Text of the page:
One of the more powerful images I saw during my recent visit came on a side trip to Savannah. Walking along the river in downtown, I was drawn to a large statue of a family. The figures were formed in a dark, almost black bronze: a mother, father and two small children. The family had shackles and chains lying at their feet to indicate their status as former slaves.
Engraved on the base was an inscription by poet Maya Angelou:
“We were stolen, sold and bought together from the African continent. We got on the slave ships together. We lay back to belly in the holds of the slave ships in each other’s excrement and urine together, sometimes died together, and our lifeless bodies thrown overboard together. Today we are standing up together, with faith and even some joy.”
Known as the African American Family Monument, this statue stands in the middle of a robust commercial area. Shoppers walk by, many unaware that it is even there. I found it to be an incredibly moving experience.
A few days later, when we discussed visiting a plantation, I was reluctant. But my wife, a former history teacher, reasoned that it would give us a greater understanding of what happened during this dark chapter in our nation’s history.
After we arrived, I noticed that most of the visitors were focusing on the grandeur and beauty of the grounds and buildings. The grounds were indeed magnificent.
But I was more focused on the ugliness: the ramshackle, tiny living quarters slave families crammed into at night, the artifacts, and the educational videos that described the horrible treatment of fellow human beings.
I could not get away from the fact that a country founded on the principle of freedom was built on the backs of slaves.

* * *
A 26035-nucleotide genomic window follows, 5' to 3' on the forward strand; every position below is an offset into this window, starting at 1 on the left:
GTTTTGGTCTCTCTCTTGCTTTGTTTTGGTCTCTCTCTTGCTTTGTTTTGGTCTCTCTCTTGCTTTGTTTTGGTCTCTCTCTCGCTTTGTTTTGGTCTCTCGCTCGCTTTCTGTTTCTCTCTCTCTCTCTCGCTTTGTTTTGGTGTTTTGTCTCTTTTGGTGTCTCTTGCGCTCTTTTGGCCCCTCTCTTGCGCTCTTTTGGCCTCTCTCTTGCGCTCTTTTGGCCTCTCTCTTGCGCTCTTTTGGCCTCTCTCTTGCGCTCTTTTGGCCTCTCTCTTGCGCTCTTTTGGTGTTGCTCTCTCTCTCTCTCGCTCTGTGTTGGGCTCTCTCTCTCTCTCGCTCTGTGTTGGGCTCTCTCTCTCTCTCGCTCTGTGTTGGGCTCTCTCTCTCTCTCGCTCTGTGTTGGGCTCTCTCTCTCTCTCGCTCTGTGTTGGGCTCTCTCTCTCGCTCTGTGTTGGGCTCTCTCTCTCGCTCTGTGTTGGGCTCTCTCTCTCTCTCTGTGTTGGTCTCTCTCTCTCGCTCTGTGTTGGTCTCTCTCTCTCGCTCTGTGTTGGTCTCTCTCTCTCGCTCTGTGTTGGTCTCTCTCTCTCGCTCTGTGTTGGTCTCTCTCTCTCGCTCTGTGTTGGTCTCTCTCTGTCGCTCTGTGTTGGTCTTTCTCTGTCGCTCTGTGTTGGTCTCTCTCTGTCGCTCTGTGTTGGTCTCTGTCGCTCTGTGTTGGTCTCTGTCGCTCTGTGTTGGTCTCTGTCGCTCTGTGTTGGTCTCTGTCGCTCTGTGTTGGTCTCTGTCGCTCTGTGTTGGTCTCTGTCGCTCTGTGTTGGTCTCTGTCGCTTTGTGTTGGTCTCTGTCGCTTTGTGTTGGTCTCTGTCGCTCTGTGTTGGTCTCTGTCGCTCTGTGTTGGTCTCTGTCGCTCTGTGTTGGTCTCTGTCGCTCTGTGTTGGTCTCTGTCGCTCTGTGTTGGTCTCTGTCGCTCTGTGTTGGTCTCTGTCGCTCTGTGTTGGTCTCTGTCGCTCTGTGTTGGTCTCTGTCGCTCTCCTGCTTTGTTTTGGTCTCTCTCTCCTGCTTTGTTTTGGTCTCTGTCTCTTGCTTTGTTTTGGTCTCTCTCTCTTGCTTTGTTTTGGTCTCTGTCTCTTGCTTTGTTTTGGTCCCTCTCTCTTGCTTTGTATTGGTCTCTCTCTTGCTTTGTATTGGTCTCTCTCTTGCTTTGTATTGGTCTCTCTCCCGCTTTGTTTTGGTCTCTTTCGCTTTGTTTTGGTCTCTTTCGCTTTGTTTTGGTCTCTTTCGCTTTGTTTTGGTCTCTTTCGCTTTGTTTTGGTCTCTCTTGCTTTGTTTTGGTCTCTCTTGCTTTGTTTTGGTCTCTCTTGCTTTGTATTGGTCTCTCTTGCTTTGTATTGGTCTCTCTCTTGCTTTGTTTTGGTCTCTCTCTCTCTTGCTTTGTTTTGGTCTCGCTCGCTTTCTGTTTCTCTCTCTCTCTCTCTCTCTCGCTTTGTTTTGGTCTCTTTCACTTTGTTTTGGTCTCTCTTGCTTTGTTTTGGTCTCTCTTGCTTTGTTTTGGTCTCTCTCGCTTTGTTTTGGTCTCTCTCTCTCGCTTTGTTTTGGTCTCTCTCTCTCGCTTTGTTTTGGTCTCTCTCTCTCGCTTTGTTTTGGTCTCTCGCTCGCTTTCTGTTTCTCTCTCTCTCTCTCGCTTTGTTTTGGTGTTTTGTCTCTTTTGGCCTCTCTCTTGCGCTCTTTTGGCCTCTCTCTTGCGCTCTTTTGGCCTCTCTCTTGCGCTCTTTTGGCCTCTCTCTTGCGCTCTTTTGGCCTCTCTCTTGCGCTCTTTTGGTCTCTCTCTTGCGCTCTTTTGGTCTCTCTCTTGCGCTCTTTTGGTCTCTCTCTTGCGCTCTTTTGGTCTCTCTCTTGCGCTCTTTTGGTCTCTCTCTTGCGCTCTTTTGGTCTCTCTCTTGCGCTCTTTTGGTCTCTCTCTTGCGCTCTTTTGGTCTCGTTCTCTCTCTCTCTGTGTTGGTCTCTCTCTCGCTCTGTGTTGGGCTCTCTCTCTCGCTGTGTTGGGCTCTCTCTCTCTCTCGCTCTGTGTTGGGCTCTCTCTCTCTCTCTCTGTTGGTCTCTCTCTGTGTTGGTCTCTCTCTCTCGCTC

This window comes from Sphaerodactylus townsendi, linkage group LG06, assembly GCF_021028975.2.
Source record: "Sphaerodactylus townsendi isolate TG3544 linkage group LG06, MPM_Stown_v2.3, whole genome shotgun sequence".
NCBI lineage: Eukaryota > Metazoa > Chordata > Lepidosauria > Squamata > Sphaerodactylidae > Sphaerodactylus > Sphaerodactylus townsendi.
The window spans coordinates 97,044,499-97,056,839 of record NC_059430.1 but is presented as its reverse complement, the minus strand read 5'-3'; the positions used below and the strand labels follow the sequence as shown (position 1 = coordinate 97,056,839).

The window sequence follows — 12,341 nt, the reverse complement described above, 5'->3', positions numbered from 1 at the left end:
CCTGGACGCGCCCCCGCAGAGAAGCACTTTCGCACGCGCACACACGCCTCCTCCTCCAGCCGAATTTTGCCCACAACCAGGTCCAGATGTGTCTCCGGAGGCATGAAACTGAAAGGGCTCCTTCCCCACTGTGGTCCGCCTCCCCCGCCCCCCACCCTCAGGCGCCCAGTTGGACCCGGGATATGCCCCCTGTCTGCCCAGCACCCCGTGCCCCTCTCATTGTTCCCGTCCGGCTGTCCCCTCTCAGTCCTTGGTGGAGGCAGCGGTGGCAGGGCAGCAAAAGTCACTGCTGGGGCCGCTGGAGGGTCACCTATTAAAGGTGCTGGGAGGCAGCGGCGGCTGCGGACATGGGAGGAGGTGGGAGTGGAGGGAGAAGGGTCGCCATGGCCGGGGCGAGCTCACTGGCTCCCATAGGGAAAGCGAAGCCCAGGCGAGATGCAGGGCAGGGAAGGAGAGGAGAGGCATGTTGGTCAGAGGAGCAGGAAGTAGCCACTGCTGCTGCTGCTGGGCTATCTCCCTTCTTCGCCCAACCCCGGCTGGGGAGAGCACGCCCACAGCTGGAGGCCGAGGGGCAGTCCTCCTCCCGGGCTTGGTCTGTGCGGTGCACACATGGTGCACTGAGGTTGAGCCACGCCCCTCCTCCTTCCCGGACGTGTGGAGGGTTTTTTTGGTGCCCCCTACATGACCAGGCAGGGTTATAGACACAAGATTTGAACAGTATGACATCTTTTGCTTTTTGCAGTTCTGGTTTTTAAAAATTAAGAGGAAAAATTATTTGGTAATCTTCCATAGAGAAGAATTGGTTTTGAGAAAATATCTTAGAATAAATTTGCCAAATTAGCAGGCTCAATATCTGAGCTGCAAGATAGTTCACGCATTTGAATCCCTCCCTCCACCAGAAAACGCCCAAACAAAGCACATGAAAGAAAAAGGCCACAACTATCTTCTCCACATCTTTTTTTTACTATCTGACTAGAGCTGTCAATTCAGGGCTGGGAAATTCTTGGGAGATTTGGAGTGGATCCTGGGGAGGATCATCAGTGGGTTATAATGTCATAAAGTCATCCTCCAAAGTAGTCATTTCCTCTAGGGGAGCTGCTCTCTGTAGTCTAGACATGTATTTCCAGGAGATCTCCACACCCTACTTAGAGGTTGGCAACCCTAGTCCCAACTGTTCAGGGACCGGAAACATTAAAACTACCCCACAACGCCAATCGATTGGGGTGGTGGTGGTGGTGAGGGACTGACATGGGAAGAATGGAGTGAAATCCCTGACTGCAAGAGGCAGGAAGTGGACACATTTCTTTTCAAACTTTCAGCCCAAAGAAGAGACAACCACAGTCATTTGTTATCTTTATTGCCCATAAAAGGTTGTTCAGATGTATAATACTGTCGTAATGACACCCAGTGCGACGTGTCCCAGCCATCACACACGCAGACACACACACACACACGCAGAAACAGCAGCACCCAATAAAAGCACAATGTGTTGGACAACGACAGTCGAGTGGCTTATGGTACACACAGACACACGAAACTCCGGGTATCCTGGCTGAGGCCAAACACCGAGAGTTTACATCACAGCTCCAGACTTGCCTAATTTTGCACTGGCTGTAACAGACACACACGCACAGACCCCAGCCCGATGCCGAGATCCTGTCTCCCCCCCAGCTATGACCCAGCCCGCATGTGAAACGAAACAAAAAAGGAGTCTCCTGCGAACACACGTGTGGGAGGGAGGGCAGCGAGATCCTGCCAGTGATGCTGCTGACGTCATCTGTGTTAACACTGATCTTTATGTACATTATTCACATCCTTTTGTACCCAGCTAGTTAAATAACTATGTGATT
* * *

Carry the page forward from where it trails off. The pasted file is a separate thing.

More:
When it was over, just for a moment, I broke down.
In Massachusetts, we have some exposure to slavery. We teach young students about the causes and results of the Civil War, but nothing like this – nothing like what was experienced and continues to be experienced throughout the South. Images and remnants of that time are everywhere, and all around you.
Standing in the middle of the South does not change my view about some of the issues facing our country – I have always opposed flying the Confederate flag and honoring leaders who fought for the right to keep slaves. But as I looked all around me, in what once was the Confederacy, I had a deeper, more personal understanding of that disgraceful time – and a stronger resolve to continue our march toward a more perfect union.
Back at home, while discussing our trip with friends, someone asked me about the propriety of Civil War statues in the context of maintaining history. I told my friend that, in Germany, there are no public statues of Adolf Hitler, Heinrich Himmler or Hermann Goring. The enslavement, abuse, rape, torture and killing of millions of human beings do not deserve to be glorified with a flag or a statue. These images need to be confined to museums and studied as an evil chapter in our nation’s history.
Like I said, in Massachusetts, especially when compared to Southern states, our politics are very different.
Editor’s note: We hope you’ve enjoyed this free preview of Ray’s unique perspective and unmistakable candor. Be sure to check back in coming weeks to find out how you can keep on reading Worcester’s best commentary without becoming a Sun member when the preview ends. Ray can be reached via email at Mariano@worcester.ma.
Raymond V. Mariano is a Worcester Sun columnist. He comments on his hometown and global issues that impact it every Sunday in Worcester Sun. His column will appear every week in the Sun’s print edition, on newsstands Dec. 9.